Today in My History

2001:  Singing and Driving in the Rain
It's Hard to Type with Frozen Fingers

2003:  What Would You Do with a Brain if You Had one?
2004:  Real Men DO Eat Quiche
2005:  M
ore Tales from the Nursery
Ex Tech Day
2007:   Time for a Clean-Out

THIRDeYE Festival

Books Read in 2007
Updated: 11/17
"Second Chances"



You Tube

Mefeedia Video Archive

My Favorite Video Blogs
Desert Nut
(for others, see Links page)

Look at these videos!
Al Gore on Gay Marriage
Mountain Wingsuit
Bill Gates' Last Day
Morning Stories
Bodies Revealed

Family Stories Vlog
(updated 10/2/07)

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Cousins Day, December 2007


24 January 2008

It's always a shock to pick up the evening newspaper, open the front page and discover that someone you know died.

I didn't know Marilyn Mantay well, but she was the theatre critic when I was hired by the Davis Enterprise.  We split the shows for a couple of years.  She hated musical theatre and was happy to have me take over that task; I wasn't too comfortable doing straight plays or dance recitals, so she did that.  It was a partnership which worked quite well.

I can't remember if it was before or after her daughter died that she retired for good and I took over as the only Enterprise critic.  But with her daughter Michele's death, she joined that damn club that nobody wants to join and I felt we had a special bond that neither of us wanted.

We kept in touch, from time to time, via e-mail.  But she wasn't a real Internet person so we didn't exchange much mail.  We did meet for lunch a few times and she would quiz me about how I was enjoying doing her old job.

She started a group for writers a couple of years ago.  I attended a few of the meetings, but it seemed to be more a group of would-be fiction writers and I was not interested in writing fiction, so I soon stopped going.

She called me a couple of months ago, just to chat.  I wasn't home at the time and I returned her call.  We chatted about what she was doing, what I was doing, and all that "catching up stuff."  We agreed we needed to get together for lunch again some day.

Then this evening there was a notice about her death.

When someone you know casually dies and you read their obituary, you learn so much about them that you never knew.  I didn't know, for example, that she was nearly as old as my mother.  She seemed so much younger.

I didn't know that she  had been a WAC in World War II and on her return had become a psychologist, working in VA hospitals.  I didn't realize that she taught psychology at Oregon State before moving to Davis.  I didn't know she was an accomplished pianist.  I didn't realize how well traveled she was, or that her travel experiences allowed her to become a docent in the Arts of Africa, Oceania and the Americas at San Francisco's deYoung museum.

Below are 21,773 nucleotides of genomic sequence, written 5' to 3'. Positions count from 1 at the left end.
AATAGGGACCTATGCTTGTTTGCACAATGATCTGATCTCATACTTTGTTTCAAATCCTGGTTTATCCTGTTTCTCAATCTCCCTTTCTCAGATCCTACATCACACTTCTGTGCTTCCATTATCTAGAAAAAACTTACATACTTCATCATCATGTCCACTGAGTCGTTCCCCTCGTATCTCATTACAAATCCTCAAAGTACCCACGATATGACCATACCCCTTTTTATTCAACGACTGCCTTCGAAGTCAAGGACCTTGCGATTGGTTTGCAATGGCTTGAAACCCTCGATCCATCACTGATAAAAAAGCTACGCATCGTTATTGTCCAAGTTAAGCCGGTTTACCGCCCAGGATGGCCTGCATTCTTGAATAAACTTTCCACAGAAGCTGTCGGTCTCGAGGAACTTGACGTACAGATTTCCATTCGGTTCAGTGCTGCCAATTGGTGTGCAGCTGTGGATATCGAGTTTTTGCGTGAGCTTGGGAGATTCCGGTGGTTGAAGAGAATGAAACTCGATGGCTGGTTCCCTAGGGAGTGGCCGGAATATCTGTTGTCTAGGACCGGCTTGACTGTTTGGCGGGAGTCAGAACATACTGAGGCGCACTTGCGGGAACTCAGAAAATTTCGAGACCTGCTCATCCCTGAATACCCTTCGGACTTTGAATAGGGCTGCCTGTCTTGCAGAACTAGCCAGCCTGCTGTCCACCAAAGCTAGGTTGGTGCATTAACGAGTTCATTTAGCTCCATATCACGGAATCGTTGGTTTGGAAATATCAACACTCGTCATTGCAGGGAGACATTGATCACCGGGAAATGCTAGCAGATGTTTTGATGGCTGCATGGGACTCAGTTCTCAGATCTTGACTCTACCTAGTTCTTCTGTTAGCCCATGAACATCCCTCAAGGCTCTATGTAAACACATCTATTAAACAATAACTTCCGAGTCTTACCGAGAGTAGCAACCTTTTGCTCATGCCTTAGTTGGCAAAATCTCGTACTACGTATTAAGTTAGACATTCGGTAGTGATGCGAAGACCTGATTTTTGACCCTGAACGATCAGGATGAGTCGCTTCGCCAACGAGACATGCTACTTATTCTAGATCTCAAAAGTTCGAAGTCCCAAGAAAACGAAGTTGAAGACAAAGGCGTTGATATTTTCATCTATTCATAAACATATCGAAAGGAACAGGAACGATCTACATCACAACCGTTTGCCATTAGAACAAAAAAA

I only knew her as a passionate writer, a lover of classical music (who successfully convinced our editor to let her review operas in San Francisco--something he would never let me do, even if I enjoyed going to opera!), and a nice woman who always wore an air of resigned sadness about her.

N*gger, Ch*nk, Wetb*ck.

Terms you've never seen before in this journal, even with an asterisk.  I don't use terms like that and have been adamant at not allowing such terms or any derogatory term for any group of people.  Sometimes adamant.  I try to have enough courage to speak up and point out when someone uses an offensive term.

Yet, tonight I went to a show called "N*gger, Wetb*ck, Ch*nk," written and performed by (surprise, surprise), an African American man, a Filipino man, and a Latino from Honduras.  The men were best friends while attending UCLA and, in the drama program, noticed that they were not getting cast for parts where directors saw only Caucasians in the roles, so they decided to write their own play about diversity and, by using the pejoratives used as negative labels for different ethnicities, take away the power that those words have to hurt them.

Despite the lofty description, this is a very funny play where you hear those three terms used so often that by the end of the play, they no longer shock.  You have also taken the journey of "self" with the three men.  You have seen how ludicrous stereotypes are (the African American man, for example, had to learn "how to be black" when he moved from Los Angeles to Georgia in high school.  He had to learn how to "walk Black" and "talk Black" in order to fit in with the other African Americans in his school).

It's a very thought-provoking play that ultimately is all about "race" -- the human race.


Lizzie likes to sleep on the table behind the couch.


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